Jack: There are many ways we can give back and banks as a matter of course try to do that. The difference for us is our connection to this community. I personally am very committed to and involved in this community. I’m the president of the Child Advocacy Centre and am on the Centre Foundation board. I helped raise the money necessary to build the pool at the local YMCA with Tom Songer and, as you know, we raise important funds every year through our Renaissance Dinner to support talented Penn State students. As long as I am involved, this is a primary focus.

Mimi: If you look at the investors from out of town into all this housing, both in the borough and in the contiguous townships, those are out-of-town operations that have little feeling for the community.

Jack: During my time in banking, I have always been fearful once the real estate investment trust market noticed State College. Unfortunately, that has happened. Real estate investment trusts can come into town, pay more for land or projects than they are worth, and build high-rise projects using investor equity. The sad part of it is, it's going to change the complexion of our town. Our downtown is going to be high-rises for students, and bars.

Some of our beloved local business owners, like Brian Cohen at Harper’s and Terry Loesch at Rapid Transit, are going to be challenged as a result with lack of local traffic in our downtown. We can’t lose the downtown appeal that State College has been fortunate to maintain. Plus, you are going to see vacancy factors across the market that we have not witnessed before.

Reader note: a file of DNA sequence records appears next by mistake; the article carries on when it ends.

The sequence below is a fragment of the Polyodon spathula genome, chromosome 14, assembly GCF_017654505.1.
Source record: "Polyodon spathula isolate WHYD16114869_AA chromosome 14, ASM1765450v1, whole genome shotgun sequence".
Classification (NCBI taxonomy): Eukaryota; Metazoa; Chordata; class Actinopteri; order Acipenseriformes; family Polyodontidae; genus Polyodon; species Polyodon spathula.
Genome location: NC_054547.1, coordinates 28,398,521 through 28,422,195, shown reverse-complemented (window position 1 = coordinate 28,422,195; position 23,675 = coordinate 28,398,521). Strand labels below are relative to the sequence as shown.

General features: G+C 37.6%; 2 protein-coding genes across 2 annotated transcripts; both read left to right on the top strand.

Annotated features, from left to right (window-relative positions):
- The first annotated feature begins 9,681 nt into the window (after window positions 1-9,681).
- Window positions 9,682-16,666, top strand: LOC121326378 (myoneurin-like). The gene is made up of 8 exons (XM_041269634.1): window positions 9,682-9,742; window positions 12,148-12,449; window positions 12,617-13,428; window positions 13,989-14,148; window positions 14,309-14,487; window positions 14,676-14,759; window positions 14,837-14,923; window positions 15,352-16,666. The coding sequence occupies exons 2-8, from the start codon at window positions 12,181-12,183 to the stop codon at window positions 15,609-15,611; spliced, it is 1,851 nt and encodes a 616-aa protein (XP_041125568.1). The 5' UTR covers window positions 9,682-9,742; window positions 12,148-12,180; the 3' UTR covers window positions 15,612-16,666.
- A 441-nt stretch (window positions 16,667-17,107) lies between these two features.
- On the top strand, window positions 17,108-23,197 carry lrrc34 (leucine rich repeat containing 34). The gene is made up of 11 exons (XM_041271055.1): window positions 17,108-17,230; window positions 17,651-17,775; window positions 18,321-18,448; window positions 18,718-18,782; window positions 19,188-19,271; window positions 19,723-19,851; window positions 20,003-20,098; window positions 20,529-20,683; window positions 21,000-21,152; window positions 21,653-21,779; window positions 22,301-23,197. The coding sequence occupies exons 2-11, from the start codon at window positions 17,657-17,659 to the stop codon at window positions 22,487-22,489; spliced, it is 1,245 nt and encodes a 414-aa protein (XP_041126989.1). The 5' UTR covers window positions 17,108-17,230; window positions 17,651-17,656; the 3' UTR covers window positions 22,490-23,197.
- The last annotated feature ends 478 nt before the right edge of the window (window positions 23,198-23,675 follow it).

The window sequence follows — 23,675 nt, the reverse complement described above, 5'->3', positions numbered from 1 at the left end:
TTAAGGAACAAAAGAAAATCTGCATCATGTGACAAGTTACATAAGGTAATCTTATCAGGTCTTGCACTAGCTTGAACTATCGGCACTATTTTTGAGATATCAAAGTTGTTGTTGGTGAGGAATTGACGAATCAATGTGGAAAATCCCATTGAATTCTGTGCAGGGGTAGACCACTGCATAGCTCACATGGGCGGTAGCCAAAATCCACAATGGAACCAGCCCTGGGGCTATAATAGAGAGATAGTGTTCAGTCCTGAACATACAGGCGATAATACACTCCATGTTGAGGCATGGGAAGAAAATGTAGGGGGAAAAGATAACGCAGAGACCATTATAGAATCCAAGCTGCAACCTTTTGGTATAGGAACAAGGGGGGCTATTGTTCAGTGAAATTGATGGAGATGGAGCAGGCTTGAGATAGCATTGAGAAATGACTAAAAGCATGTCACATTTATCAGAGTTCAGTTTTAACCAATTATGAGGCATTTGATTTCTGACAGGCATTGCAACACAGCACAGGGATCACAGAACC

Mimi: Well, that's not sustainable. What's the solution?

Jack: I don't know what the solution is. I mean, they've opened up the spigot to allow the higher buildings to be built and so that's what's going on. These people can now buy these and because they can go up high enough, the economic return is there.

Mimi: Well, that's in the borough. It shouldn't be happening in the townships, but the borough is landlocked, so at least there's a financial explanation for that. What will the picture look like when we have a significant oversupply of student housing, and we’re on the brink of that happening?

Jack: We're definitely on the brink of that; it's going to be interesting to see. We had it a couple times before, not to the same degree. What happens is that some of these outlying projects that are not as well kept start to lower rents. Some of the units that maybe had more density have to go to a lesser density. Some of the new construction outside of the town, if they come in and think they're going to run at 100 percent, they may run at 100 percent for one or two years, and then they'll start to experience some vacancies.

Mimi: You nursed me through a development project. I never knew what a workout was with the bank, and I thank god I’ve only had one. You and I haven't always agreed, but I’ll always have a warm heart for you because you didn't push me to the wall. So, the thing that scares me is if we don't have more local banks and we have these big giants that go by big-city rules, that we're losing the touch of local banking.